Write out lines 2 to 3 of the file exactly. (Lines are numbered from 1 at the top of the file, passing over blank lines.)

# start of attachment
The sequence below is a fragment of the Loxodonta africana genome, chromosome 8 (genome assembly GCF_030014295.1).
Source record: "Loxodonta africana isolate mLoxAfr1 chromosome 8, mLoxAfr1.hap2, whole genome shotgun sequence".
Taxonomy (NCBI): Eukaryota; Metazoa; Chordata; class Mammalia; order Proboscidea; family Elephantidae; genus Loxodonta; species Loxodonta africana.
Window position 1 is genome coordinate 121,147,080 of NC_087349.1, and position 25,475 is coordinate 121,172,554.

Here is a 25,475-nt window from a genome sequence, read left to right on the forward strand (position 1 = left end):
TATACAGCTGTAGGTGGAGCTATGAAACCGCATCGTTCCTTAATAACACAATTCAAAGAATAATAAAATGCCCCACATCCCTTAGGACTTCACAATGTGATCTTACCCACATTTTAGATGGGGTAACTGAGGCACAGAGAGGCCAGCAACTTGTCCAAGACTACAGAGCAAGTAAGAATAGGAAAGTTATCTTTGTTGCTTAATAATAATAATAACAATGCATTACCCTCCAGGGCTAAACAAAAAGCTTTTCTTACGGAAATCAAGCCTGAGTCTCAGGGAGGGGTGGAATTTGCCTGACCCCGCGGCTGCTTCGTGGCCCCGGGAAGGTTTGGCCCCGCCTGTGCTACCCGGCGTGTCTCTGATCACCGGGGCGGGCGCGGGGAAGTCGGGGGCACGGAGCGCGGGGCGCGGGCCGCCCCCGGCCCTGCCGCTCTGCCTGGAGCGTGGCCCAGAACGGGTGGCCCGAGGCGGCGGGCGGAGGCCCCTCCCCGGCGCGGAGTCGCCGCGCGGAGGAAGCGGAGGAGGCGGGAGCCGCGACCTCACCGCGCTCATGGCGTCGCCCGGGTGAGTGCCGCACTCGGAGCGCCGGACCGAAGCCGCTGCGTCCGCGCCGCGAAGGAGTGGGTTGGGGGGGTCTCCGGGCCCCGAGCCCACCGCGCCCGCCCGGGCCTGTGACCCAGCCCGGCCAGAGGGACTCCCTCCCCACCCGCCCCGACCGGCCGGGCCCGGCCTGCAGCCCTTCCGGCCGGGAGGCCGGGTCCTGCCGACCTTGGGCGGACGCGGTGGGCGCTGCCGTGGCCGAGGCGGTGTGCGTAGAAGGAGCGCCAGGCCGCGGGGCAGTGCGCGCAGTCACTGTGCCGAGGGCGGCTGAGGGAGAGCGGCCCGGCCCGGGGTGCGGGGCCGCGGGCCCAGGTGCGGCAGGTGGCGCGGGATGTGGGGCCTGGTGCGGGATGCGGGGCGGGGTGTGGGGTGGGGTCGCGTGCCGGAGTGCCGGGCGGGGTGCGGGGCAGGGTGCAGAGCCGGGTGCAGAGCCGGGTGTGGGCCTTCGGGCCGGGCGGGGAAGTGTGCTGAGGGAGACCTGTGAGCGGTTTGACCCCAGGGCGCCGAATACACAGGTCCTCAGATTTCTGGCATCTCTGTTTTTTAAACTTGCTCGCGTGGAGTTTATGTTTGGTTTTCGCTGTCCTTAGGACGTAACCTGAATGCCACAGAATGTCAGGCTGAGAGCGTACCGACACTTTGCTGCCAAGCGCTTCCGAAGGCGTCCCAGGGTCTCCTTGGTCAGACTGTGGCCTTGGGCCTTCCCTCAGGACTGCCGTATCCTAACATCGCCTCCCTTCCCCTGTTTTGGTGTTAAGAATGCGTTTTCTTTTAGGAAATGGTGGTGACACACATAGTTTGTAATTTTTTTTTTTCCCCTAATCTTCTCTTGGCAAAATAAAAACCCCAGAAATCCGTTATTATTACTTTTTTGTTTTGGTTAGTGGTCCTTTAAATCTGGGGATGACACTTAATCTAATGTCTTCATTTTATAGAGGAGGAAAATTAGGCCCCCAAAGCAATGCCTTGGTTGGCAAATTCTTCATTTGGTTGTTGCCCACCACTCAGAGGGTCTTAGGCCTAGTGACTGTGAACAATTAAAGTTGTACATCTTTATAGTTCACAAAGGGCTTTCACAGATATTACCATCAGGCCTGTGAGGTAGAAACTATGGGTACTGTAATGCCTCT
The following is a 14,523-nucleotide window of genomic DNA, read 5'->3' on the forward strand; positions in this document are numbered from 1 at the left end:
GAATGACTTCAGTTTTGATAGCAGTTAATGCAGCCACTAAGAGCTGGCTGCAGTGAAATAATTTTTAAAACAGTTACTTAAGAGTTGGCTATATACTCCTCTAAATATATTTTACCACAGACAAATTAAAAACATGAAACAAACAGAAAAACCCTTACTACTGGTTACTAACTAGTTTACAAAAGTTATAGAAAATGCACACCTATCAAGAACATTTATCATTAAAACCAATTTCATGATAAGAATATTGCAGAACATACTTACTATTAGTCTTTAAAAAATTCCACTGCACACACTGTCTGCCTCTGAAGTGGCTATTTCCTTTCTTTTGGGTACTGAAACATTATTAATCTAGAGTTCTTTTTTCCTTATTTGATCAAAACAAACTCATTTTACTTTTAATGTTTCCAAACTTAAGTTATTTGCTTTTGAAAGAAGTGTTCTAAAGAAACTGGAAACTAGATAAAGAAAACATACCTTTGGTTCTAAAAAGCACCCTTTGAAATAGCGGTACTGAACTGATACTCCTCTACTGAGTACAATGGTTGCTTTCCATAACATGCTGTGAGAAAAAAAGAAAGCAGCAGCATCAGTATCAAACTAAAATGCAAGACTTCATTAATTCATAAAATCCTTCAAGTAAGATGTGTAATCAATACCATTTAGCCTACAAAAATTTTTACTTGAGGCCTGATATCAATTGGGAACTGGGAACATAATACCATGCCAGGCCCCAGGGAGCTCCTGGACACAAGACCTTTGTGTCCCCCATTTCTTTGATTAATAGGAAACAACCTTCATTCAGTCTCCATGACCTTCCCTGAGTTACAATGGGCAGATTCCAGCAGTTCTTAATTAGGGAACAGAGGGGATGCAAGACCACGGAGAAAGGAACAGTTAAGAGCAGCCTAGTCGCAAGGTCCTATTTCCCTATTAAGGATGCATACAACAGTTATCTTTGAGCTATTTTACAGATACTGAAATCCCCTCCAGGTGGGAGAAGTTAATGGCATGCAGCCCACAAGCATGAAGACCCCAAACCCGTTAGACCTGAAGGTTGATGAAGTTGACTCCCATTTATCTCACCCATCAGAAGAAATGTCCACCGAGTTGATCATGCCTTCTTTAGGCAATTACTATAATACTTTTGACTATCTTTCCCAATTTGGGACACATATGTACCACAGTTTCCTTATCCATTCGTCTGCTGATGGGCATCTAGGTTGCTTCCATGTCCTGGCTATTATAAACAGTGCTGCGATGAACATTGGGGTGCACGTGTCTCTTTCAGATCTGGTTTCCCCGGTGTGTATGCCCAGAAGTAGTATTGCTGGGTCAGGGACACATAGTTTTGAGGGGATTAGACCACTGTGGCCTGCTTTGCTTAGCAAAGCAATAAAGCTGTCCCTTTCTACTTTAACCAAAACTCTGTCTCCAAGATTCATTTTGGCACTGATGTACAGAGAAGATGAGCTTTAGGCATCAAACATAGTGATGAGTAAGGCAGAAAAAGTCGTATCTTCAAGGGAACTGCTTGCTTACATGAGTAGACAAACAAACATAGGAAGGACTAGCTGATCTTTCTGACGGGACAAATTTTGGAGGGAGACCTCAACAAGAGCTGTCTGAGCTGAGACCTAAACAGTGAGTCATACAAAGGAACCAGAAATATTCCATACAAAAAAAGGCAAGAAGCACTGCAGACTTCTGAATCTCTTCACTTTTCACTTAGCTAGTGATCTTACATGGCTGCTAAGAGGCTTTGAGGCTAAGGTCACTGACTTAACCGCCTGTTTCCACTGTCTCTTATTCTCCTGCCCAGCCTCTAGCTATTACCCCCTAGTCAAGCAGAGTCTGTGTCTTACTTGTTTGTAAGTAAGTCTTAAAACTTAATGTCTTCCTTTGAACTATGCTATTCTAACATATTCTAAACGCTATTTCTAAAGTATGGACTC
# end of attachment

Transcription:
Source record: "Loxodonta africana isolate mLoxAfr1 chromosome 8, mLoxAfr1.hap2, whole genome shotgun sequence".
Taxonomy (NCBI): Eukaryota; Metazoa; Chordata; class Mammalia; order Proboscidea; family Elephantidae; genus Loxodonta; species Loxodonta africana.